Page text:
Nepal, too, had some challenging roads: the route from Pokhara to Muktinath is not scary but tough to ride, especially during the rainy season. It was on that road that I broke my rear brake pedal.
BI: Which, according to you, are the best roads?
WG: The Yamuna Expressway (Delhi-Agra) was a welcome break after a lot of traveling on tough roads. It’s where I was able to relax and recover even while riding. However, the Manali–Leh highway was absolutely stunning. There was a point near the Tanglang La that will stay with me forever! I remember stopping and breaking down in tears due to the beauty I was witnessing. I will always have that memory with me. It is a place I will surely go back to.
BI: Would you change anything about the trip?
WG: I have more experience and knowledge about what to expect and what not to. For example, I packed too much, the panniers were too large, better quality tools and spare parts…
“No plan” was the plan. Being on the bike alone for so long also taught me a lot about my own body as regards rest, food, and water, etc. The people I met and the places I saw and experienced are only possible when you have an adventure like this. I loved dealing with issues and being creative to come up with solutions. I even learned to be a “mini mechanic” which Royal Enfield bikes teach you (winks).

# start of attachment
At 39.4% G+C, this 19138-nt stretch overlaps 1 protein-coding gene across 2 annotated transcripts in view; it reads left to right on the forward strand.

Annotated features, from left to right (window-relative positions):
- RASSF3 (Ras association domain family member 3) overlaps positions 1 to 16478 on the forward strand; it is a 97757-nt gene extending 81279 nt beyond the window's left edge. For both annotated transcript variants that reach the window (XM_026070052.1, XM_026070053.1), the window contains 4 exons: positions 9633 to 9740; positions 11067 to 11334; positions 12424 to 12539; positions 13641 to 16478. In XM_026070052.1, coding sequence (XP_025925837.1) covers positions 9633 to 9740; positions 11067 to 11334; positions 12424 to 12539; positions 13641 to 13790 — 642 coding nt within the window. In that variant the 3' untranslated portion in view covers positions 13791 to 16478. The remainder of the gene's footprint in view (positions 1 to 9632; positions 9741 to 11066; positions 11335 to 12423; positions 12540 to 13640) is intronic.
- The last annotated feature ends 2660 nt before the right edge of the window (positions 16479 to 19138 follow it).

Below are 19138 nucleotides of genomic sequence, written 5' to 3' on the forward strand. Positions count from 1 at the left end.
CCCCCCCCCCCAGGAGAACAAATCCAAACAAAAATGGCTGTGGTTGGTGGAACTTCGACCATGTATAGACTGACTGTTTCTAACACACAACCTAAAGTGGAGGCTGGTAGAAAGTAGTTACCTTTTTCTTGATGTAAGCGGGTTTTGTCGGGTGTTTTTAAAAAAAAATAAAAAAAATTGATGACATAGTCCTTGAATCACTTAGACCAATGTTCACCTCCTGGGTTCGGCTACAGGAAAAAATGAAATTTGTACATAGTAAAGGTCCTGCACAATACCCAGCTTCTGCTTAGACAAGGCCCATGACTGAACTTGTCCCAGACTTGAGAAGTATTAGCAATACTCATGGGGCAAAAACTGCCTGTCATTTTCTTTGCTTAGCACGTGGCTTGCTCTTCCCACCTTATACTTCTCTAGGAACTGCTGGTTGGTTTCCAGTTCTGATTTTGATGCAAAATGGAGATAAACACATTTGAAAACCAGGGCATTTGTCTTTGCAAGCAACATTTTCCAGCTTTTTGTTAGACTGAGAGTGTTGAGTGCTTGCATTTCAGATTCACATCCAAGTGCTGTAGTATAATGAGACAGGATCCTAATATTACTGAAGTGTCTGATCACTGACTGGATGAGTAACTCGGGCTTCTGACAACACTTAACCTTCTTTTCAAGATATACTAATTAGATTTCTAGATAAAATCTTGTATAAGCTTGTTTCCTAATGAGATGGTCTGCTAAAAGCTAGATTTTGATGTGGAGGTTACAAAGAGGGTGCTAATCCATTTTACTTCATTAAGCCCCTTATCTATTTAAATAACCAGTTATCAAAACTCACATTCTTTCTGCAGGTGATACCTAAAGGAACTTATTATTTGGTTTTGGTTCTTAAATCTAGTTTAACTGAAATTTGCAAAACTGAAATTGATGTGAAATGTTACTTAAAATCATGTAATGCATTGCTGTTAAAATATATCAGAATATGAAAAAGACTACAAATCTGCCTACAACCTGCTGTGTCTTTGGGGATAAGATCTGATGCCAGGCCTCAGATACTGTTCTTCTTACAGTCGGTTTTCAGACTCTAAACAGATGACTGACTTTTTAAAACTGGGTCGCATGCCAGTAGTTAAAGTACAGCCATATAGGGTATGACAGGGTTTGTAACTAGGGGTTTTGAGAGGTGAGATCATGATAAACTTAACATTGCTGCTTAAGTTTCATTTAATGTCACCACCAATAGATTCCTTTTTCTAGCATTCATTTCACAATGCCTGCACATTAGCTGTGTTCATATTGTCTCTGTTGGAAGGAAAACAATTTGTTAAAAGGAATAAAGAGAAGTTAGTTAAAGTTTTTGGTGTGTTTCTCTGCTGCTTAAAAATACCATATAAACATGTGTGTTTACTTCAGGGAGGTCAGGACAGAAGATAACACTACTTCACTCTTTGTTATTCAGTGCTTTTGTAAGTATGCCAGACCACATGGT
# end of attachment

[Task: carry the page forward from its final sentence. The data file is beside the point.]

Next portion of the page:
I want to come back and do another trip, but this time explore the north-east and the south of India in more depth. I have been asked to visit the Rann of Kutch too. And I would choose a Royal Enfield; maybe, the Machismo 500 next time… a little more power would be nice.
Spicy Dal and Close Shave with Danger
En Route to Hampi
I had taken a break at a village while riding to Hampi. The villagers assured me that there was a hotel where I could get a bite and some much-needed shut-eye. What I did get was a place to lay out my sleeping bag on the floor of a temple and was fed the spiciest dal I have ever eaten in my entire life! Moreover, the water bottles that I carried with me, which were full up, were emptied and refilled with the water left over from huge rainwater reserve tanks. The colour of the water was green and it had an odd thickish texture, but it was my only hope against the spicy dal. I appreciate the villagers’ hospitality, but probably would never want that gastronomical experience again!
It must have been about 3.00 am when I reached a check-post in the Bardia National Park. The guard there sent me on my way after a quick check. Much to my surprise, I ran into a herd of elephants on the road! Luckily, I escaped unharmed. After a few kilometres I noticed a pair of glaring eyes, reflecting in my bike’s headlight. It was only when I rode past that I realized that it was a full-sized tiger sitting by the road and that it calmly watched me go by! I kept riding and soon came to another check-post. The guard just could not believe that I was allowed to use that dangerous road in the middle of the night. He asked me to wait until a truck came by. I followed the truck out of the forest area and thanked God that I was still alive!